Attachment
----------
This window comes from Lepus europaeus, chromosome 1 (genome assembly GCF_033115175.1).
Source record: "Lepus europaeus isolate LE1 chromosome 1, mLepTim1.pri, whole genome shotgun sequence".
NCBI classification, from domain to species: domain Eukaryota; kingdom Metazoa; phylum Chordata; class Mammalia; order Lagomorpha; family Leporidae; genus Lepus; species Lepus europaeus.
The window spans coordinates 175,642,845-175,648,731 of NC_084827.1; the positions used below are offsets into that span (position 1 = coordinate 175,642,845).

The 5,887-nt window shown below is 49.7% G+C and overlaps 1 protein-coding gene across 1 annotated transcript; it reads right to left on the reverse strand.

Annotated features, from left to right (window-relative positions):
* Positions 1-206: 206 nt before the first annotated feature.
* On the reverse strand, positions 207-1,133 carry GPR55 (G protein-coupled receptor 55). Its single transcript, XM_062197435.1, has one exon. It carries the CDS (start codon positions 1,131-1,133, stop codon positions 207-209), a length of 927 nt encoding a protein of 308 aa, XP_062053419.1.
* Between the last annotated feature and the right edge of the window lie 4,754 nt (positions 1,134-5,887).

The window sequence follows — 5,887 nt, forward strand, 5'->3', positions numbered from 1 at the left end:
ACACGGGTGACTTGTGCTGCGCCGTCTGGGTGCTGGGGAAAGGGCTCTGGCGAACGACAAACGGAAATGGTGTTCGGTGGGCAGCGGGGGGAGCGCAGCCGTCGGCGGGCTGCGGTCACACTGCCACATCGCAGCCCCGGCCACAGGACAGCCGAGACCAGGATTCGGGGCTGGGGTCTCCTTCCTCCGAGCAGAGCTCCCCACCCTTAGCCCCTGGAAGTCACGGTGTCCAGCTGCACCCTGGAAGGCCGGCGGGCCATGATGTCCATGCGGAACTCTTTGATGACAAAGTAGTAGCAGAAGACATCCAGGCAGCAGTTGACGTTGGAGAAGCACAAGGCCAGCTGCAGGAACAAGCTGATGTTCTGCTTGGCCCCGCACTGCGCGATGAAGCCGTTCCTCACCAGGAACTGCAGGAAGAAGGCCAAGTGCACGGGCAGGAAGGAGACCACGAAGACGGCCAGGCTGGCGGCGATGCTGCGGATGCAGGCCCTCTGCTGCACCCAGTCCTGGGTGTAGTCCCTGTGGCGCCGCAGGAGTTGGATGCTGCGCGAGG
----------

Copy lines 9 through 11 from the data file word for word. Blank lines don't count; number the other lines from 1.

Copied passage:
* Between the last annotated feature and the right edge of the window lie 4,754 nt (positions 1,134-5,887).

The window sequence follows — 5,887 nt, forward strand, 5'->3', positions numbered from 1 at the left end:
ACACGGGTGACTTGTGCTGCGCCGTCTGGGTGCTGGGGAAAGGGCTCTGGCGAACGACAAACGGAAATGGTGTTCGGTGGGCAGCGGGGGGAGCGCAGCCGTCGGCGGGCTGCGGTCACACTGCCACATCGCAGCCCCGGCCACAGGACAGCCGAGACCAGGATTCGGGGCTGGGGTCTCCTTCCTCCGAGCAGAGCTCCCCACCCTTAGCCCCTGGAAGTCACGGTGTCCAGCTGCACCCTGGAAGGCCGGCGGGCCATGATGTCCATGCGGAACTCTTTGATGACAAAGTAGTAGCAGAAGACATCCAGGCAGCAGTTGACGTTGGAGAAGCACAAGGCCAGCTGCAGGAACAAGCTGATGTTCTGCTTGGCCCCGCACTGCGCGATGAAGCCGTTCCTCACCAGGAACTGCAGGAAGAAGGCCAAGTGCACGGGCAGGAAGGAGACCACGAAGACGGCCAGGCTGGCGGCGATGCTGCGGATGCAGGCCCTCTGCTGCACCCAGTCCTGGGTGTAGTCCCTGTGGCGCCGCAGGAGTTGGATGCTGCGCGAGG